The Philippines, and its long tug of war between democracy and autocracy, is the subject of two timely documentaries.
In A Thousand Cuts, set for U.S. release later this summer, director Ramona Diaz examines the Philippines under President Rodrigo Duterte, who has unleashed a campaign of violence and murder on drug suspects and tightened the noose around press freedoms. Just today, crusading journalist Maria Ressa—the hero of A Thousand Cuts—was convicted of “cyber libel” and sentenced to up to six years in prison.
The Kingmaker, meanwhile, takes as its subject the colorful former first lady of the Philippines, Imelda Marcos, and her quest to establish a political dynasty. The Showtime documentary directed by Lauren Greenfield is now in the running for Emmy nominations.
“I started filming with [Imelda] in 2014 after I found out about Animal Island, an island of African animals that she and President Marcos created in 1976 in the South China Sea,” Greenfield tells Deadline. “I was just so fascinated by her comeback story after the things we all remembered, which was fleeing the Philippines and leaving in the palace 3,000 pairs of shoes. I wanted to go over and see what had become of her and see what had become of these animals.”
The animals haven’t fared too well, suffering from neglect even before the Marcoses—Imelda and husband Ferdinand—were forced to flee their homeland in 1986 in the midst of the People’s Power Revolution. Inbreeding also took its toll on the menagerie of gazelles, giraffes, zebras and other creatures. Imelda, on the other hand, has proven remarkably resilient.
In 1988 she was acquitted in New York on federal charges of fraud, racketeering and conspiracy in a trial that featured minor roles for Imelda friends George Hamilton and Doris Duke, the tobacco heiress. Imelda was allowed to return to the Philippines in 1991 with her children, including daughter Imee, and son Ferdinand “Bongbong” Marcos Jr. She then devoted her energies to reclaiming the political clout of the Marcos name.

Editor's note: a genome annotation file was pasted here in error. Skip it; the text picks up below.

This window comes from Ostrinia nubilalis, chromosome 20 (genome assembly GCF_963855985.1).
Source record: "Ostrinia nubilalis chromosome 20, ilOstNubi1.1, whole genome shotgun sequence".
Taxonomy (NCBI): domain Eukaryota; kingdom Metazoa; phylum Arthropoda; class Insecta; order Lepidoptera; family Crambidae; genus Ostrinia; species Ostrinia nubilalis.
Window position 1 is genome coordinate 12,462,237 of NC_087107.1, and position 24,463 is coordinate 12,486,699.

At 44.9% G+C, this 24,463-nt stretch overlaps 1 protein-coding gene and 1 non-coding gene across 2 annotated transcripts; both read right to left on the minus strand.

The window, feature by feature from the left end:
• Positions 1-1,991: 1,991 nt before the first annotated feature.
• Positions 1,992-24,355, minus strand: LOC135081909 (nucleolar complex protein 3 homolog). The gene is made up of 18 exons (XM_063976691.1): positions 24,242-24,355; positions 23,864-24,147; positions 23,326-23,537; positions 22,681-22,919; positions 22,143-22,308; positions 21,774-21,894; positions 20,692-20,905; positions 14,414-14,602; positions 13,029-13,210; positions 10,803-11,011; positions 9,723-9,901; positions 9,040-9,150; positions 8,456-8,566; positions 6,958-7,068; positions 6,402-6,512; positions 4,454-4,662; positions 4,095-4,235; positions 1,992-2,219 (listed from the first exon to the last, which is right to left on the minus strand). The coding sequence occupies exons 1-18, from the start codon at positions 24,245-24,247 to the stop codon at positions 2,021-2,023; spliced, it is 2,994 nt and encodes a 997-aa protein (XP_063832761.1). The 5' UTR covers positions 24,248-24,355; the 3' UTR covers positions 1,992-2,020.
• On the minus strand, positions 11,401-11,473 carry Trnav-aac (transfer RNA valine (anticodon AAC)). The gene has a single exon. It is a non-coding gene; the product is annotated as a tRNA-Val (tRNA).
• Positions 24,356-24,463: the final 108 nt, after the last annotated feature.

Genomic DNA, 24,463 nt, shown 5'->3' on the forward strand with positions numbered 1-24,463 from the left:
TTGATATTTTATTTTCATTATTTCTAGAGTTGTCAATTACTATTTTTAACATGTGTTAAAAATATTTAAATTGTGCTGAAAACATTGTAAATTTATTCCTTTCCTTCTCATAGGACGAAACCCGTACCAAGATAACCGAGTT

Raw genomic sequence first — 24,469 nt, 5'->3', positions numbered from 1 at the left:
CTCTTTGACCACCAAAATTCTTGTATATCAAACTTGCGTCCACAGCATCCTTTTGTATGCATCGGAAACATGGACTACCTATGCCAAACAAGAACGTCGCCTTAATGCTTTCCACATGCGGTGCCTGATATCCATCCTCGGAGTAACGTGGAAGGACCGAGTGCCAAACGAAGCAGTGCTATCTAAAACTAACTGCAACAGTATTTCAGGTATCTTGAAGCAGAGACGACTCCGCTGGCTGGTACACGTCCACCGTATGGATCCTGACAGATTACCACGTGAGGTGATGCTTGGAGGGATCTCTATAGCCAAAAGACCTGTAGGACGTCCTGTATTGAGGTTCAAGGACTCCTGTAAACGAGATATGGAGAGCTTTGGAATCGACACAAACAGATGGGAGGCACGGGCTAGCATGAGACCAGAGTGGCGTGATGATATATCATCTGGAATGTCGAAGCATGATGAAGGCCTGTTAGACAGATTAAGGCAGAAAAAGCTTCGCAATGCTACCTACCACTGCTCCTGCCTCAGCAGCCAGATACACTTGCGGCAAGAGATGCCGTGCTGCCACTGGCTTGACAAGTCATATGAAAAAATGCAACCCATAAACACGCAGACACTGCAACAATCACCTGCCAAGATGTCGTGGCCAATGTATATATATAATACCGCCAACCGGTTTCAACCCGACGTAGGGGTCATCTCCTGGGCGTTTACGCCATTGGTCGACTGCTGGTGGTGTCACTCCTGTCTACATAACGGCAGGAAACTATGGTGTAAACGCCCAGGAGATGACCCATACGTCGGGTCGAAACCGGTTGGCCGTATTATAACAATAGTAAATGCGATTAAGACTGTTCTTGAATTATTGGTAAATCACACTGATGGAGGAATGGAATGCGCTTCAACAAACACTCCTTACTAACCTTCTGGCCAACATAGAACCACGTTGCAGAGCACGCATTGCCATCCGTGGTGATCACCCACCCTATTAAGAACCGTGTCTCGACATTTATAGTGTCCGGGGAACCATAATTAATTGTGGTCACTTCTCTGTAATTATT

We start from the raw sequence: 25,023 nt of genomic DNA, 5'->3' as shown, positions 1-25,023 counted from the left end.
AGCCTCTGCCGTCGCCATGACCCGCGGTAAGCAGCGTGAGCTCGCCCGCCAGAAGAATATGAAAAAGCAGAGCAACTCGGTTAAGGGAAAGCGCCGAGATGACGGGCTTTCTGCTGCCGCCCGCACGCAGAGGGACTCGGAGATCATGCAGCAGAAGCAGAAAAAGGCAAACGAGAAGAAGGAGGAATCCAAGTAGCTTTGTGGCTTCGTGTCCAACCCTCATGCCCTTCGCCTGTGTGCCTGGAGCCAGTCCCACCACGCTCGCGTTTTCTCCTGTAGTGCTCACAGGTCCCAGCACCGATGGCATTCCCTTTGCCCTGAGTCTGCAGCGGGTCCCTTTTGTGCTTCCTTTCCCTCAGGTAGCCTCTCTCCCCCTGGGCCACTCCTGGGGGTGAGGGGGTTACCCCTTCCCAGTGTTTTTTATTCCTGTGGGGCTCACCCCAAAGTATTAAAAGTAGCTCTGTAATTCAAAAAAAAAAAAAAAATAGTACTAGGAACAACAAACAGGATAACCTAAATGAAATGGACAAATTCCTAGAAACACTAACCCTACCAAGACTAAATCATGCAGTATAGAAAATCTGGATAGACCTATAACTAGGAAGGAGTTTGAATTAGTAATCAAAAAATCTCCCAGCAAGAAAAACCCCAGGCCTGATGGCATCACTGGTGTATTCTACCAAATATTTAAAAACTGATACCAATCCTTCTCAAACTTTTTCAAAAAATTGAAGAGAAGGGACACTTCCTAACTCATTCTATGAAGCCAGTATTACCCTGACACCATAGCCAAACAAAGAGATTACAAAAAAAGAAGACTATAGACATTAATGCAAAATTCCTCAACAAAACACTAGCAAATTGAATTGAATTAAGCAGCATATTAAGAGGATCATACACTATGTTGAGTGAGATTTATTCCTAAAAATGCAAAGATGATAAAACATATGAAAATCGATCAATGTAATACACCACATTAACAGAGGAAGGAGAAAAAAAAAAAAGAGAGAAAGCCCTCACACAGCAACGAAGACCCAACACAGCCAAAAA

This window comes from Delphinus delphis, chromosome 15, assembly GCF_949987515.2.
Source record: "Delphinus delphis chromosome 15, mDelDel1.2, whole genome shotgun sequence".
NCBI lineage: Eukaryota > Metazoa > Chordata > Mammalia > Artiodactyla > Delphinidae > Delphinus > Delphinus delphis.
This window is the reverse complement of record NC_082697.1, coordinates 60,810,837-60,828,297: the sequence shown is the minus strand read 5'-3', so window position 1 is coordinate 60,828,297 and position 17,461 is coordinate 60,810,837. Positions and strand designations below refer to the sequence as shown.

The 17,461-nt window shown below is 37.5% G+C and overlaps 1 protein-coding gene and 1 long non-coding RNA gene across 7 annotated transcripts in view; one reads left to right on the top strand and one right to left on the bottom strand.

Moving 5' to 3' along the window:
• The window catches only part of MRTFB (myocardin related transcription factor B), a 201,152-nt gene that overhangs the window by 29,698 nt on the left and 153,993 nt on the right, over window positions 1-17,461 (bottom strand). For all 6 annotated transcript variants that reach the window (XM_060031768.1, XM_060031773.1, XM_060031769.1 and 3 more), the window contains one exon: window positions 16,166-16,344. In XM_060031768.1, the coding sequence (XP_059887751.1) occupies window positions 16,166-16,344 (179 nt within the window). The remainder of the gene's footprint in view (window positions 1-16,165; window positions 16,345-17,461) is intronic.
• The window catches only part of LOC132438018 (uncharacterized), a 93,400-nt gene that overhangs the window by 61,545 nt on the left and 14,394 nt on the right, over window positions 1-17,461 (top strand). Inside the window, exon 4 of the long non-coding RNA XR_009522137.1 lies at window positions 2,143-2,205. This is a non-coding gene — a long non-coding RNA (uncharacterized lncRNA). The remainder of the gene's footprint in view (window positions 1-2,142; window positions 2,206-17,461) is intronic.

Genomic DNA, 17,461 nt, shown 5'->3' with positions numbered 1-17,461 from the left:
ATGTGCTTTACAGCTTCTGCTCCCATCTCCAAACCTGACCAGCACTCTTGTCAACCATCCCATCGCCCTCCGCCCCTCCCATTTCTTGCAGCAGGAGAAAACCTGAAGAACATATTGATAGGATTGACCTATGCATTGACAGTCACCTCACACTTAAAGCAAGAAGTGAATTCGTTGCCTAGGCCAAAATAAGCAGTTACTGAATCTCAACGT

“When I began the project I thought of her more as this empress dowager,” Greenfield allows. “As the project progressed it became clear that she was interested in getting back into power for her family. That started to become a reality even though it seemed like nothing like that could happen when I began.”
Imelda was elected to congress several times, and mounted two failed bids for the presidency. Imee is currently serving in the senate. The film documents Bongbong’s campaign for Vice President in 2015, an election he lost to Leni Robredo by a razor-thin margin (Bongbong has been contesting the results ever since). The Kingmaker also uncovers the behind-the-scenes role the Marcos clan played in getting Duterte elected president in 2016.
“Definitely I think that was the big breaking news piece of the film, was making clear that alliance between Duterte and the Marcoses,” Greenfield comments, “and the fact that the Marcoses had financed the campaign.”
Duterte has even said he would step aside for Bongbong to become president were Ferdinand Jr. to win his legal appeal over the result of the 2015 vice presidential contest. But the affinity between the autocratic Duterte and the Marcoses doesn’t end there, in Greenfield’s view.